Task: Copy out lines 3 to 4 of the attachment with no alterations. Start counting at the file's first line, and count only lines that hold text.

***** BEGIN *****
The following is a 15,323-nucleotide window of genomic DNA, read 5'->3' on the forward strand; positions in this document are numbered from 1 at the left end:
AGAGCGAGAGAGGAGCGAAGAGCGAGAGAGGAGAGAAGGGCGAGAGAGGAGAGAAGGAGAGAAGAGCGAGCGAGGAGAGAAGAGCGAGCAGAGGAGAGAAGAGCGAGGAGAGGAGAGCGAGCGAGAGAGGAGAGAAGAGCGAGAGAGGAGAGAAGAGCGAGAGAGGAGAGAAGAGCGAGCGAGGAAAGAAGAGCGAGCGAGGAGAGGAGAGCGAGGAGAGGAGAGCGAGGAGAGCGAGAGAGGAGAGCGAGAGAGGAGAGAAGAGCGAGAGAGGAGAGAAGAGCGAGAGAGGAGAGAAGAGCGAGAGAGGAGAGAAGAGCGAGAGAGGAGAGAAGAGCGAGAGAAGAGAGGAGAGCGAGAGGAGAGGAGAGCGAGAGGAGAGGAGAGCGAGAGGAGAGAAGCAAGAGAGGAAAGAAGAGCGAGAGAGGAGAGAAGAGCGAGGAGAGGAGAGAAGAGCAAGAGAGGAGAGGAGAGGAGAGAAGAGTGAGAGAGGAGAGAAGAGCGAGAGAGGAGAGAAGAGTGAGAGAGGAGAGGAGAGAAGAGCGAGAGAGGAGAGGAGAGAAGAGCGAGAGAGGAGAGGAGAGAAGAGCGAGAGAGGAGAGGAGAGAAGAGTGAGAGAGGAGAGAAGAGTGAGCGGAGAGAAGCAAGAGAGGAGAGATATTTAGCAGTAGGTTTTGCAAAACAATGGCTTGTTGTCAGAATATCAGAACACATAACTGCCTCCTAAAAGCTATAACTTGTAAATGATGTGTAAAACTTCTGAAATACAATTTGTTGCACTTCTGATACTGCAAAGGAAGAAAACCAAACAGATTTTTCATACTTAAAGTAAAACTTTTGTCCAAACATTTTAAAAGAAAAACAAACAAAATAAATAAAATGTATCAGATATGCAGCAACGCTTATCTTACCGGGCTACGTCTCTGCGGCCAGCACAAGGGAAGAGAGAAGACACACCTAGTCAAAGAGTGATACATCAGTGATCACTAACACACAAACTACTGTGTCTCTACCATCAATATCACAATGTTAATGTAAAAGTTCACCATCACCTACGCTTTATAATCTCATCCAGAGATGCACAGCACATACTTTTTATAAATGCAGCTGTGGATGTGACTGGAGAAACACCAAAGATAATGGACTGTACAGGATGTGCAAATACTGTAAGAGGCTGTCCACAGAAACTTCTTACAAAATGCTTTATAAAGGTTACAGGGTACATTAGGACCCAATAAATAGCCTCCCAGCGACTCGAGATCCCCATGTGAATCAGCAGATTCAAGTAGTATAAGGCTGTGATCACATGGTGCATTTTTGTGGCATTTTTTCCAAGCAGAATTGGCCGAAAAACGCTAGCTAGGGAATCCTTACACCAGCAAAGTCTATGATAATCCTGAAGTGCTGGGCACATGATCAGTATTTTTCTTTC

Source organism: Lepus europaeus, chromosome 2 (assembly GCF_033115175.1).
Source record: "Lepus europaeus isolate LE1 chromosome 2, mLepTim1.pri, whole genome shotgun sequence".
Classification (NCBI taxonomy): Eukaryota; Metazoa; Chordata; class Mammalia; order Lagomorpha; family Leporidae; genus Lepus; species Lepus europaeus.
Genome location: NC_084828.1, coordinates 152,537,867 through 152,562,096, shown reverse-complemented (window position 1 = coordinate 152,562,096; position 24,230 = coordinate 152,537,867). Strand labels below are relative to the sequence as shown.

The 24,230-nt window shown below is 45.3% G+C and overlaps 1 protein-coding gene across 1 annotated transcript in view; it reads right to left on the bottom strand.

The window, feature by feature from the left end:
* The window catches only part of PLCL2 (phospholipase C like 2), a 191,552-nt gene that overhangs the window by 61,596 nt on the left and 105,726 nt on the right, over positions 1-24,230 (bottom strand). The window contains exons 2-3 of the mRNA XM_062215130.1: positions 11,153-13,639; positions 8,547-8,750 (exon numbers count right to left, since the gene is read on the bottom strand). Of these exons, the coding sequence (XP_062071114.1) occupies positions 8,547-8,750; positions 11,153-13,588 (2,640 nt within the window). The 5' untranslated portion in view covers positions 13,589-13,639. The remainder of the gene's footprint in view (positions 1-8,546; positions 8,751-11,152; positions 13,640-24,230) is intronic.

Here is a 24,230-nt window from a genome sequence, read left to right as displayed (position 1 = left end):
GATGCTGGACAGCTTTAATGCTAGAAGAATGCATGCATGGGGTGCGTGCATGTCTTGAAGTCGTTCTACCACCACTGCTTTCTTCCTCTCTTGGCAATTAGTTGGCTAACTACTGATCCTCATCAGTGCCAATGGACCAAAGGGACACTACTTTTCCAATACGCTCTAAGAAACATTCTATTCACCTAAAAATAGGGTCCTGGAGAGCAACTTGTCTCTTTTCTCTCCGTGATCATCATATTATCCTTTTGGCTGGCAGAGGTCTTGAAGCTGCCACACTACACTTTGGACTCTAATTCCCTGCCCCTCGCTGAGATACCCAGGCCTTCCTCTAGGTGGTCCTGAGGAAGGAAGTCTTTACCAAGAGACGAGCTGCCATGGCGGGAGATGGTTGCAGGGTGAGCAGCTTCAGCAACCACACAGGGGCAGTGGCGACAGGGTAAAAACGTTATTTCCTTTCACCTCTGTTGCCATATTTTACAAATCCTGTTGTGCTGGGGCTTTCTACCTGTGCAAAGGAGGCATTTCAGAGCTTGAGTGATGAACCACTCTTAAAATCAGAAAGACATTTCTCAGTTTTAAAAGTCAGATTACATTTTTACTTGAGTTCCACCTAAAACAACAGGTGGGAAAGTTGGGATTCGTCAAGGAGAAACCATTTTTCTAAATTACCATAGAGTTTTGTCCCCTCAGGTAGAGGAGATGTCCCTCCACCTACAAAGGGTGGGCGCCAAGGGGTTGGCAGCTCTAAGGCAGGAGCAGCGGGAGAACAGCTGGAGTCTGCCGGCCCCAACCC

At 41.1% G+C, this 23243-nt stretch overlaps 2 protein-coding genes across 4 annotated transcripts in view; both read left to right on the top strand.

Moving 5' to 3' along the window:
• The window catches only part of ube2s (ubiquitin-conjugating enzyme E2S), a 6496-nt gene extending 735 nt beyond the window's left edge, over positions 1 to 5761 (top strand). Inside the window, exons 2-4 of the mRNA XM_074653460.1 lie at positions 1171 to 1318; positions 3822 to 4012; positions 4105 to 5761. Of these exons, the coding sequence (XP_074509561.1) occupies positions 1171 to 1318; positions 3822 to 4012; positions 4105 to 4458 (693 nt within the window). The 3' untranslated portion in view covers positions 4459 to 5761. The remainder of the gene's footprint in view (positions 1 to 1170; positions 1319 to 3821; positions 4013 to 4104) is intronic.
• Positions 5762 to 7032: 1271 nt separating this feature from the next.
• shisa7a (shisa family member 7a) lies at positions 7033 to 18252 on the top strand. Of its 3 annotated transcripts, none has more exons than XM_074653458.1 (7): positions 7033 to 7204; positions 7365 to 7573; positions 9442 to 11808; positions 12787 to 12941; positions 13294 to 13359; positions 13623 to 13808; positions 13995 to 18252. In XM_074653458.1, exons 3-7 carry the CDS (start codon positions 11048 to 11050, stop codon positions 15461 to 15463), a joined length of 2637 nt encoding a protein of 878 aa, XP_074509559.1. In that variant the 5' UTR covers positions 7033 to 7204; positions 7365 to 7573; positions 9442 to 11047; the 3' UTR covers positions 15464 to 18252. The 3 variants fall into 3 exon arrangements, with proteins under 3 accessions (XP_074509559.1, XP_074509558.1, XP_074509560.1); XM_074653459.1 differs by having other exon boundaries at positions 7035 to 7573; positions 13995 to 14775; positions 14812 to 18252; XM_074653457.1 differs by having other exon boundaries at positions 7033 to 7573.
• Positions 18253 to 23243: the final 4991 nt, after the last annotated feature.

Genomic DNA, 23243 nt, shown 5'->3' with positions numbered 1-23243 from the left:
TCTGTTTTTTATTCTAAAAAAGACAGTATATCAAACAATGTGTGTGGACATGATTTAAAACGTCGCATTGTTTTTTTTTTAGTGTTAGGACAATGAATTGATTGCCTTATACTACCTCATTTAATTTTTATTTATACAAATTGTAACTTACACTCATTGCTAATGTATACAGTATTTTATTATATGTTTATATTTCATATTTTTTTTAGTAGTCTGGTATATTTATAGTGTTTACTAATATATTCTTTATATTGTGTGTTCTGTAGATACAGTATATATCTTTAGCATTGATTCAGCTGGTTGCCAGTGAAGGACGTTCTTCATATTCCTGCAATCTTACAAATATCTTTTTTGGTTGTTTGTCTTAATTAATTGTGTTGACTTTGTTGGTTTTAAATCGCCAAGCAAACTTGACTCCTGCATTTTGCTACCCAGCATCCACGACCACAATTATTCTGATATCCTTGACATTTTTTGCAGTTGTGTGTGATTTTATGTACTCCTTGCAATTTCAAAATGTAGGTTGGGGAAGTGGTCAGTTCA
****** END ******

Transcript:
Source organism: Lepus europaeus, chromosome 2 (assembly GCF_033115175.1).
Source record: "Lepus europaeus isolate LE1 chromosome 2, mLepTim1.pri, whole genome shotgun sequence".